12. 12. Copyright © Institute for GlobalEthics, 2012. Please do not copy or redistribute www.globalethics.org It’s not “what”, it’s “how” How do we increase critical thinking, problem solving and literacy in our schools? … Through effective teaching strategies. 12
    13. 13. Copyright © Institute for GlobalEthics, 2012. Please do not copy or redistribute www.globalethics.org How? • By DOING: (constructivist) – We believe most people are interested in the human struggle to be good – We believe in promoting how to think (asking) not what to think (telling) – We strive to be learners ourselves: we hypothesize, but hold open possibilities – We believe our work applies to everyone; resides toward the top of Bloom 13
    14. 14. Copyright © Institute for GlobalEthics, 2012. Please do not copy or redistribute www.globalethics.org 14
    15. 15. Copyright © Institute for GlobalEthics, 2012. Please do not copy or redistribute www.globalethics.org Six Core Strategies 1. A good “hook” 2. Make the strategy explicit 3. Make the skill – building explicit 4. Use discussion and questions to extend learning. 5. Ask students to synthesize and transfer learning. 6. Reflection 15
    16. 16. Copyright © Institute for GlobalEthics, 2012. Please do not copy or redistribute www.globalethics.org Stories: A good hook Do you think math is boring and numbers lack drama? Think again! Listen to this story about an innocent mathematician who just wanted an ordinary life … but knew too much about numbers! Whether you go into high finance or another line of work, you may be faced with a similar challenge one day! 16
    17. 17. Copyright © Institute for GlobalEthics, 2012. Please do not copy or redistribute www.globalethics.org The Guardian, 3/24/2010 In a small Massachusetts town, American fund manager Harry Markopolos lived in fear of his life. For three years, he carried a Smith & Wesson revolver, checked under his car for bombs and avoided walking along dark shadowy streets. A self- confessed maths geek, he had unravelled the secret of Wall Streets biggest conman. "Think about it. Here was a man that wiped out thousands of families," says Markopolos, who was afraid both of Madoff and of the tame "feeder funds" that fed him customers money. "If he didnt have a reason to kill me, think about the feeder funds. Whats going to happen to their lifestyles? Theyre all going to be ruined financially, theyll all be sued and, hopefully, many of them will go to jail. What will people do to protect their lifestyles?“ A quantitative financial specialist with an instinct for the numbers behind complex derivatives, Markopolos smelt a rat about Madoff Investment Securities as far back as 1999 …. 17 Andrew Clark in New York The Guardian, Wednesday 24 March 2010 08.17 EDT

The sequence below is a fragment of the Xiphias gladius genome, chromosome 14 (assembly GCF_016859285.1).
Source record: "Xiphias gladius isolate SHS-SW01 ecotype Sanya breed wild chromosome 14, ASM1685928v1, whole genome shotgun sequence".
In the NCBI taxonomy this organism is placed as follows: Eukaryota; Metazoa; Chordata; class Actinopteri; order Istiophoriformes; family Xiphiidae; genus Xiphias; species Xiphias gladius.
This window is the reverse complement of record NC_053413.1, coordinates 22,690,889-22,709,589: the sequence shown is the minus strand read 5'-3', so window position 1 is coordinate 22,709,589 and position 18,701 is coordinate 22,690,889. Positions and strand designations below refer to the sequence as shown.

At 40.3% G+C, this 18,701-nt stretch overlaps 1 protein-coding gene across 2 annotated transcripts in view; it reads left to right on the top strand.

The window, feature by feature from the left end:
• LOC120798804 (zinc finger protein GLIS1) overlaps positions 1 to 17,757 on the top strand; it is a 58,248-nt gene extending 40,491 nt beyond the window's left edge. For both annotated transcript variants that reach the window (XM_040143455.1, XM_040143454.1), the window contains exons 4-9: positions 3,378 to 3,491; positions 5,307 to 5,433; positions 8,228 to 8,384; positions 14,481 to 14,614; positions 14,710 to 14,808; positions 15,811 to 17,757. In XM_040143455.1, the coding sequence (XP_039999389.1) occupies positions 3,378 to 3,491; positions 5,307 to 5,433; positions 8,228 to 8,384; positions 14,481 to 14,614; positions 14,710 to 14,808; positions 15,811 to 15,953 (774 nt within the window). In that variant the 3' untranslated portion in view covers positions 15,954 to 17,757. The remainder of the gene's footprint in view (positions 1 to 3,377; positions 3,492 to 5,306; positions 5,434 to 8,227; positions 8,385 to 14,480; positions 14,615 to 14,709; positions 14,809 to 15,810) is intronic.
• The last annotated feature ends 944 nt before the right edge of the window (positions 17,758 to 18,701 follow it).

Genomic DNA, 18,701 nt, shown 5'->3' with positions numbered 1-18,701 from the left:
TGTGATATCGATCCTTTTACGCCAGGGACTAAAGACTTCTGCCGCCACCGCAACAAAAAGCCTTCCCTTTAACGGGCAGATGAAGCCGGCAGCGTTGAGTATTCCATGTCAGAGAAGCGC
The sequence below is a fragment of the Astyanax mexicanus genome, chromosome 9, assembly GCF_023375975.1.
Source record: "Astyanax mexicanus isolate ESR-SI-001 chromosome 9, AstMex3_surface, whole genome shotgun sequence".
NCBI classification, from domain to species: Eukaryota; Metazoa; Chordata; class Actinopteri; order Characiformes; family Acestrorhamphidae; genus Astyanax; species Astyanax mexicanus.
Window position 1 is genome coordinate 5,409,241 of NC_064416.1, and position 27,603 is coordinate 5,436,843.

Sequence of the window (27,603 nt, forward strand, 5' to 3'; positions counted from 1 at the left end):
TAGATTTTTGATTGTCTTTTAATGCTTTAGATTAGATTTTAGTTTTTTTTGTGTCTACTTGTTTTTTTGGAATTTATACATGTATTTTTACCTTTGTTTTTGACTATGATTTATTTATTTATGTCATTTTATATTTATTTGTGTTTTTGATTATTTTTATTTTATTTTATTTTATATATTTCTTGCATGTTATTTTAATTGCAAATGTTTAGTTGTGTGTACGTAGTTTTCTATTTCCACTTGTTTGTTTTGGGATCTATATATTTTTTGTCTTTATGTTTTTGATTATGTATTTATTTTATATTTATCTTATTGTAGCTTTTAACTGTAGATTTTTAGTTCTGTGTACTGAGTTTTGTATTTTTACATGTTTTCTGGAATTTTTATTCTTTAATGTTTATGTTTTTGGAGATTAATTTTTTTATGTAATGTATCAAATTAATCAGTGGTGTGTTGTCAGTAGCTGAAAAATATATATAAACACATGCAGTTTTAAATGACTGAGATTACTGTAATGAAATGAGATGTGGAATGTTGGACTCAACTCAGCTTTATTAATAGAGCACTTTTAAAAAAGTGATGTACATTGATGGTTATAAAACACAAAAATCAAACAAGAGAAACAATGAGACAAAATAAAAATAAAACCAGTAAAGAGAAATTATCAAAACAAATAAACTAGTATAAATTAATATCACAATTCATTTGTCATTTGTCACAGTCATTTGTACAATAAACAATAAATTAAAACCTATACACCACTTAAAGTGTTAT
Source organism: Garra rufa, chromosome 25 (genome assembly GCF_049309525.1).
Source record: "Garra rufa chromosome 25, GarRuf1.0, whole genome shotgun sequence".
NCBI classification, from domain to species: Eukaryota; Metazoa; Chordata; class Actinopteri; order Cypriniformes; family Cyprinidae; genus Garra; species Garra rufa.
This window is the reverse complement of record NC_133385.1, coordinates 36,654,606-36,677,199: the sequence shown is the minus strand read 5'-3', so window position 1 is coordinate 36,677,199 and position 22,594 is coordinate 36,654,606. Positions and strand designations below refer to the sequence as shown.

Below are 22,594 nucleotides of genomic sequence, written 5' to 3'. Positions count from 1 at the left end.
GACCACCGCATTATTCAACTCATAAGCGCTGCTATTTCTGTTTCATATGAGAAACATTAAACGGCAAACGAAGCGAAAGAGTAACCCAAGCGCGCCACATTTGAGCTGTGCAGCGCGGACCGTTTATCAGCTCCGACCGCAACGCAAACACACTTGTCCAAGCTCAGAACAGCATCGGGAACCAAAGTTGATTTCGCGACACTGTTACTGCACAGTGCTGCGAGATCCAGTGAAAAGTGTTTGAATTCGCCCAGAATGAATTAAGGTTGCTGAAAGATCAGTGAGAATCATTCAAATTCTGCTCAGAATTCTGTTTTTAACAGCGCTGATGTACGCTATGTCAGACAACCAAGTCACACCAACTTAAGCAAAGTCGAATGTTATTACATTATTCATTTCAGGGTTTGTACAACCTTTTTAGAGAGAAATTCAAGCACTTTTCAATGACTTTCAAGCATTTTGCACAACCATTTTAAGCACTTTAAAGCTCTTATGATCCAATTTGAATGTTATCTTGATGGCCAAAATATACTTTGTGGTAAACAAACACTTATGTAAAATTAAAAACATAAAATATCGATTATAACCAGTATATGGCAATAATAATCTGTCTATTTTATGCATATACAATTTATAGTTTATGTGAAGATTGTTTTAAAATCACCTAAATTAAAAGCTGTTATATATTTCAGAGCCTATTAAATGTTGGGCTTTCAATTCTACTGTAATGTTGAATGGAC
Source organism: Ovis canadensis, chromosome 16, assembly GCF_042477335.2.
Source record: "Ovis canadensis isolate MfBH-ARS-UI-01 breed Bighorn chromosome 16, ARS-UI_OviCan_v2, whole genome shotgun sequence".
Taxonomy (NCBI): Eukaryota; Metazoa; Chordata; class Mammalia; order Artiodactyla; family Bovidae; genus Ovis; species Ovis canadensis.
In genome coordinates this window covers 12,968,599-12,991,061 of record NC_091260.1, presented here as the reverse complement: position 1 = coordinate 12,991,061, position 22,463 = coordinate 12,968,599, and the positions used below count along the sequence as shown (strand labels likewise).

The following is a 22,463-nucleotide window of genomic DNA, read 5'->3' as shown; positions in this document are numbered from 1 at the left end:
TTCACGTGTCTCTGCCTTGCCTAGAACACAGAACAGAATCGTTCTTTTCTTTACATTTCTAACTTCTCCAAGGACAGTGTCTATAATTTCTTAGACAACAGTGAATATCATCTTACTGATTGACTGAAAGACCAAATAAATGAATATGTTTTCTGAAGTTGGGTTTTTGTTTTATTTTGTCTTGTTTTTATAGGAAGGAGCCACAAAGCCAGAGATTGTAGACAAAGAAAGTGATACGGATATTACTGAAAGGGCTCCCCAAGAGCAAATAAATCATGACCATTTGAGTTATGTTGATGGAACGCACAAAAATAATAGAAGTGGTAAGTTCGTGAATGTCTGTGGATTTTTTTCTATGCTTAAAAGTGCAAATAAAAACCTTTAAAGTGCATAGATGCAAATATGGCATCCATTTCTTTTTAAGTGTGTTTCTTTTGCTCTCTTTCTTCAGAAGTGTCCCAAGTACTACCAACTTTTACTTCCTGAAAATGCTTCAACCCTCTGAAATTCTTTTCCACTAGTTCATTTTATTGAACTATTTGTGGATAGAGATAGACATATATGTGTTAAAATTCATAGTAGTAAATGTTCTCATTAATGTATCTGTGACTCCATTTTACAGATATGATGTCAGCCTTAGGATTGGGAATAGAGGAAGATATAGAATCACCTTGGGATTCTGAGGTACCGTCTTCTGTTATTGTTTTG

18. 18. Copyright © Institute for GlobalEthics, 2012. Please do not copy or redistribute www.globalethics.org Markopolos Ethical Dilemma It was right, on the one hand, to speak up about the weird numbers Markopolos had noticed. After all, Ponsy Schemes always end up hurting someone, and the bigger the scheme, the bigger the impact. But it was right on the other hand, to keep quiet. Markopolos feared for his life, he had three small children, and Madoff had already “wiped out thousands of families”. 18
    19. 19. Copyright © Institute for GlobalEthics, 2012. Please do not copy or redistribute www.globalethics.org 2. Make the Strategy Explicit Now that I’ve got your interest, we’re going to use a decision strategy called “right vs. right” to think through this math-related dilemma. 19
    20. 20. ©2011 Institute for Global Ethics® Right-versus-Right Paradigms • truth vs. loyalty • individual vs. community • short-term vs. long-term • justice vs. mercy
    21. 21. Copyright © Institute for GlobalEthics, 2012. Please do not copy or redistribute www.globalethics.org 3. Make the Skill-building Explicit Now we’re going to use the right vs. right paradigms to think through the Markopolos dilemma. I’m going to ask you to analyze the dilemma, to apply the paradigms to the story, to put your thinking into words and to back up your thinking if need be. 21